At 9 years old, Jeromey was pretty much raising himself. After working long hours, his brain-injured single mother didn’t have much time, energy or emotional fortitude left at the end of the day. When he was placed at Amarillo Children’s Home with only 6 weeks left in the 1986-87 school year, Jeromey was primed to fail fourth grade. But after 6 weeks within the structure of family life at ACH, Jeromey was on the honor roll, and he was able to move up with the rest of his class.
Jeromey learned more at ACH than simply how to succeed at school He learned good hygiene. He learned how to be respectful, how to interact positively with others and how to speak correctly. He learned through experience that actions have consequences – doing right led to freedom while behaving poorly led to extra chores. Jeromey thrived on the structure provided.
He also flourished as a result of relationships he formed with caring adults who poured into his life – a set of House Parents he still considers family; an Activities Director and her husband who took him swimming, camping and horseback riding, and who were a constant in his life when planned visits from his mother failed to materialize.
This same Activities Director, Dana, introduced Jeromey to gymnastics, and when Jeromey was excited to find something he loved and was particularly good at, Dana secured classes for him from several local gyms. Most importantly, ACH encouraged his relationship with God. Jeromey was saved and baptized when he was 12 years old at Coulter Road Baptist Church.
Just barely into his 9th-grade year, Jeromey’s mother took him home to much the same situation he had left. Like many high schoolers, 14-year-old Jeromey did not have the self-discipline necessary to continue to do well in school without a home structure in place to support him. At 16, he dropped out, got a job and got his GED.
A brief stint at a community college introduced him to an acquaintance who inspired him to join the Air Force. Right away, Jeromey knew he had found his place and his passion. Jeromey had numerous assignments and several deployments during his 25 years as an Airman. He ended his career at the Air Force Senior Non-Commissioned Officer Academy. Incredibly, the high school dropout with only a GED taught courses worth college credit for his final three years in the military. Jeromey retired from the Air Force this summer (2022) and is now working as a civilian contractor at Maxwell Air Force Base in Montgomery, Alabama as a Language Development Coordinator for the Air Force Culture and Language Center.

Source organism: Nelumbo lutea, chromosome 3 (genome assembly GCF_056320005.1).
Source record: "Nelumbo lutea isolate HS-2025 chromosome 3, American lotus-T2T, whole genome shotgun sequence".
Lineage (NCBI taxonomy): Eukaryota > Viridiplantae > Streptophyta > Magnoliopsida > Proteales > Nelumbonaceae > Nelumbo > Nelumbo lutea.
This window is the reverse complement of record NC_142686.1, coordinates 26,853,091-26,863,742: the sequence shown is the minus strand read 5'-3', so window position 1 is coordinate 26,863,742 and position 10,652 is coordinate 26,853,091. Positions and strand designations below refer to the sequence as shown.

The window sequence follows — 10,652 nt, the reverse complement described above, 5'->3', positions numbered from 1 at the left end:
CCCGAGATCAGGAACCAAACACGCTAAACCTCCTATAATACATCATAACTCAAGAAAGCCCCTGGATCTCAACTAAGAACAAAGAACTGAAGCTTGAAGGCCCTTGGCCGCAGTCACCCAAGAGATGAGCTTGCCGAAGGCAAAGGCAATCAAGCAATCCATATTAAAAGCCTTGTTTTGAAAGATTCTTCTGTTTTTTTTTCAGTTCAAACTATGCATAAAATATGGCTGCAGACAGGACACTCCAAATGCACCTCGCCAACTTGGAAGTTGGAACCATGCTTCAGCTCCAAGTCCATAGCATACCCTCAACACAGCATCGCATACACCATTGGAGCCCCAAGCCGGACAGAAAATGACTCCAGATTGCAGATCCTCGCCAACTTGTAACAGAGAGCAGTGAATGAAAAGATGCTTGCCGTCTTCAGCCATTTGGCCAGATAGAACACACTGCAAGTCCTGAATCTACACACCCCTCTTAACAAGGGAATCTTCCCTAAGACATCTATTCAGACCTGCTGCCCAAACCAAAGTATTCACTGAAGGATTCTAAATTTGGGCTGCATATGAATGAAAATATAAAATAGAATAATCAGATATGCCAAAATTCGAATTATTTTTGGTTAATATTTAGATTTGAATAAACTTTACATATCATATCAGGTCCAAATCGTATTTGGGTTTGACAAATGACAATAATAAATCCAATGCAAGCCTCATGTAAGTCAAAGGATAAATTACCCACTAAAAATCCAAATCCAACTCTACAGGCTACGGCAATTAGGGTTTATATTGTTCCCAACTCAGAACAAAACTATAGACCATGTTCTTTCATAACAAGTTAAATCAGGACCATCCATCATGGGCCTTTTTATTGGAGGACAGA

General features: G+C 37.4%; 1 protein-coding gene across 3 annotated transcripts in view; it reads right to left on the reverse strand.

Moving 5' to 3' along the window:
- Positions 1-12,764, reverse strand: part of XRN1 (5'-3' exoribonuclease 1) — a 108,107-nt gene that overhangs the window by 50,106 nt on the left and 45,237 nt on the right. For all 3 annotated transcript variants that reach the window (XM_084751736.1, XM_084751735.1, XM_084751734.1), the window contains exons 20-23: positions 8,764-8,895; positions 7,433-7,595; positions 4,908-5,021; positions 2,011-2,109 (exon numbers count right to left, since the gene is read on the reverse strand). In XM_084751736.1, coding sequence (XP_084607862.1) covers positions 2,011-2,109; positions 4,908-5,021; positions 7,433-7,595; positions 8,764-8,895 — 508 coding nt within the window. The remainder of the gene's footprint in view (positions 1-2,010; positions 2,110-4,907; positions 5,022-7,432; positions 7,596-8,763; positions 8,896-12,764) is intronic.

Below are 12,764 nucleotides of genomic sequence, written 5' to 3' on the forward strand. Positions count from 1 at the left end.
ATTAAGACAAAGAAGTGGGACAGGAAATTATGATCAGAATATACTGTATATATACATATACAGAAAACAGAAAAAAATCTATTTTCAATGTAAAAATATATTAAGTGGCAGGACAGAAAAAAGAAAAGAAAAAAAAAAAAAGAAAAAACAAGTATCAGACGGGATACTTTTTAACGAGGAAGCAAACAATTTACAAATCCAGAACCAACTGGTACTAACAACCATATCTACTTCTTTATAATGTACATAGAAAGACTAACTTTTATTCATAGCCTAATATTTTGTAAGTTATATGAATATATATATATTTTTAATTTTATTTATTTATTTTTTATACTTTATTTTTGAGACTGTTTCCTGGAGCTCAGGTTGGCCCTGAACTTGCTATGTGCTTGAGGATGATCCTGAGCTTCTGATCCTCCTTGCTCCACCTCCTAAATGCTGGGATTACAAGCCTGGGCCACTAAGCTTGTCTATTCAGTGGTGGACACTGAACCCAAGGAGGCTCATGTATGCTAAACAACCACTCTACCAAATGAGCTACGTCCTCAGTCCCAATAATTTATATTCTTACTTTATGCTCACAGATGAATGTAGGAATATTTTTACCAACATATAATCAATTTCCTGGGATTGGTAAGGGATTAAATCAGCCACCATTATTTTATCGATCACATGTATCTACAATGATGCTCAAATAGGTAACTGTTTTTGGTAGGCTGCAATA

Jeromey points to the stark difference between his life and the lives of his brothers who did not have the benefit of living at ACH, both of whom have been incarcerated, as proof that his life is on a different path because he lived here. But he is quick to point out it is up to each individual to take advantage of what is offered. We cannot give a child restoration, we can only lead them to it. Not everyone who lived at ACH at the same time as Jeromey went on to a full, healthy life. Some made grievous decisions which led to destruction. Jeromey uses their opposing stories as examples as he teaches his children that their choices ultimately shape their lives.
Many of the lessons Jeromey learned and internalized at ACH helped him succeed in the military, and he passed that wisdom on to his son, Luke, who is now in JROTC and plans to join the Air Force when he graduates high school in 2023. Luke is the highest-ranking student in his outfit, Cadet Battalion Commander and proof positive of the power of generational change. Amarillo Children’s Home was not only a blessing to Jeromey, but to his children and their children and their children.
Your investment in ACH reaches into the future to impact generations.